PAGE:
Does a “Pro” moniker on wireless earbuds really mean much? Good sound is supposed to be the singular assignment for earbuds and headphones. Does it therefore, have to do with adding gravitas to the price tag? Or does this mean more features than what’s par for the course? What exactly would they be? After all, a “Pro” smartphone can possibly stand out on a variety of specs and functionality. With earbuds and headphones, there’s little room to maneuver.
That’s the first complicated task for the Samsung Galaxy Buds2 Pro, the company’s latest and presently most expensive wireless earbuds. Be ready to part with ₹17,999 worth of your hard-earned money. The Galaxy Buds2 Pro succeed the then impressive Galaxy Buds Pro and sit alongside the Galaxy Buds2 (around ₹11,999) and the now-ageing but still very unique bean-ish Galaxy Buds Live (these now cost ₹5,990; a far cry from their launch price of ₹15,990).
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The “Pro” in the Galaxy Buds2 Pro could very well, at least when compared with the Galaxy Buds2, be a reference to the 24-bit Hi-Fi audio codec support and the updated active noise cancellation (ANC) which is theoretically more capable too. But that isn’t the end of it. Not even close.
Closed ecosystems, walled gardens, or perfectly baked in?
Walled gardens are something we must discuss. Samsung’s made it very clear with the Galaxy Buds2 Pro that they’ll work best with Samsung Galaxy smartphones, though there is wider support for Android phones in general (it’ll be basic, just works, sort of compatibility) and nothing for the Apple iPhones so far. But how does this work?
The 24-bit Hi-Fi audio needs the Samsung Seamless Codec to work. Guess where they are exclusively available? Samsung Galaxy phones with One UI 4.0 or later, albeit with music streaming apps that have 24-bit tracks – incidentally, Apple Music has this for now, though we aren’t sure when Spotify and Amazon Music (though high-res music is available globally) will truly get into the ring in India.
Then there’s the promise of immersive 360-degree audio with Dolby Atmos, with this feature essentially tracking your head movement to move the sound around to give the illusion of you being in the center of it all. Want to take a guess? The 360-degree audio needs a Samsung Galaxy phone with One UI 3.1 or newer, while enhanced head tracking and multi-channel audio support will require One UI 4.1.1 or newer.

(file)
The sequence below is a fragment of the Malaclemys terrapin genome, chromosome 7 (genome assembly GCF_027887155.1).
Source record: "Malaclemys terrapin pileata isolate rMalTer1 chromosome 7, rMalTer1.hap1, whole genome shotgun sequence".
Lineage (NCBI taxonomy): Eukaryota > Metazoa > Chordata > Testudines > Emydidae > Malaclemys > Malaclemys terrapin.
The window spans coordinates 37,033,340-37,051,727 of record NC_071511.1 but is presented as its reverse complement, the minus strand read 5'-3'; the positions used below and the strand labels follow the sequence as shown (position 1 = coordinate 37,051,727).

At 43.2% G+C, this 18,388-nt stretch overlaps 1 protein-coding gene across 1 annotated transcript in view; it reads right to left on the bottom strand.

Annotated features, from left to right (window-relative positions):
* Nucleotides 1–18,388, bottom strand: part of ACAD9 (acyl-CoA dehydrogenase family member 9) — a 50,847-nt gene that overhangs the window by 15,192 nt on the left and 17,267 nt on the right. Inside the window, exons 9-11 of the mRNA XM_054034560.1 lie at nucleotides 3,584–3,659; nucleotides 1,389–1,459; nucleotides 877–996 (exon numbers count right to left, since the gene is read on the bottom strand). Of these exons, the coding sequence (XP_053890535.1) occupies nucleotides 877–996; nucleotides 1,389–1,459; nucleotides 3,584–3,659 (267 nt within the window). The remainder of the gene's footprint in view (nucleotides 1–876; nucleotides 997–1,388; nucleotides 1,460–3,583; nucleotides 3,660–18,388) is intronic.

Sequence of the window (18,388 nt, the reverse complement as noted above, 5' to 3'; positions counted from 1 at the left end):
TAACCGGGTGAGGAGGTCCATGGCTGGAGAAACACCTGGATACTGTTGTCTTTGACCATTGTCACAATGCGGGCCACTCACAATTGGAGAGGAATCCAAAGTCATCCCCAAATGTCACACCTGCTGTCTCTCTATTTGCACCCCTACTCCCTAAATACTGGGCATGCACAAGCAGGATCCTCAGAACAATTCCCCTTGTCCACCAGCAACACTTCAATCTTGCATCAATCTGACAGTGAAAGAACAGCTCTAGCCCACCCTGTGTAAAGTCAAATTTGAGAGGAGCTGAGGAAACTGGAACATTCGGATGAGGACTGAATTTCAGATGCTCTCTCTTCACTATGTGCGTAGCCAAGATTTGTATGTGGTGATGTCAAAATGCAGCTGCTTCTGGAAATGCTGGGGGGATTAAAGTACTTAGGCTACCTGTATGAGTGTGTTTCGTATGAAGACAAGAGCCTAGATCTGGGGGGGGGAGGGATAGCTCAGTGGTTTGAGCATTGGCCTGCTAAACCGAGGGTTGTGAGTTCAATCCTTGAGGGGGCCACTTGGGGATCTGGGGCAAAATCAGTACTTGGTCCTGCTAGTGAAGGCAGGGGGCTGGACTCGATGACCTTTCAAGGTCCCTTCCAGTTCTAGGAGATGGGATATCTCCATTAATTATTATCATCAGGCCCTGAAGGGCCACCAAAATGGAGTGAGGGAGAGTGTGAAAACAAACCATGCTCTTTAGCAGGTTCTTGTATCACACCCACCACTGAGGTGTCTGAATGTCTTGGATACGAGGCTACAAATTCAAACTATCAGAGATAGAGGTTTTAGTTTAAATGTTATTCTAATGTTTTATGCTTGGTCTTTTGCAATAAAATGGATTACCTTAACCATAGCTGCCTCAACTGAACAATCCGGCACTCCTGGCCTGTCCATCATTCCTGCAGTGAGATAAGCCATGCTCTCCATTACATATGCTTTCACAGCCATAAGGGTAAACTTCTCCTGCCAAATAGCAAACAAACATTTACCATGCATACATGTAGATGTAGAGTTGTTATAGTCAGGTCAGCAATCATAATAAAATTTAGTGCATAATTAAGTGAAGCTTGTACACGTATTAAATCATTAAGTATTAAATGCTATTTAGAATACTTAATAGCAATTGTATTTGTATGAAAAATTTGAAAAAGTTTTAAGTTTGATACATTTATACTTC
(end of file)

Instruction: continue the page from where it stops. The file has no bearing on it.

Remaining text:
Quick pairing, also requires a Samsung phone and the SmartThings app. The Galaxy Buds2 Pro can also switch seamlessly between multiple devices, but all need to be from the Samsung family. Including the smart TV pairing. Tracking your buds, in case you misplace them, comes via the SmartThings app which is Samsung’s own app and not available for other Android phones.
Most of the Galaxy Buds2 Pro headline functionality will work only with Samsung Galaxy phones, and this is an understandable evolution of business and technology in tandem. Keeping certain functionality exclusive for its own family of devices has been done to different degrees – Apple does it and even OnePlus have done that with their earbuds over time.
Mind you, this doesn’t mean you cannot use the Galaxy Buds2 Pro with other Android phones. You can, and we can safely say they sound extremely good even without the 24-bit audio. Just that, the overall experience will be best classified as vanilla boring. The question you must answer before handing over the cash – is anything really worth it?
Where is the “Pro” in these Pro wireless earbuds?
The question you must be asking is – does this deliver on the promise of “Pro” performance? It builds expectation, having a name like that. And after having paid so much money.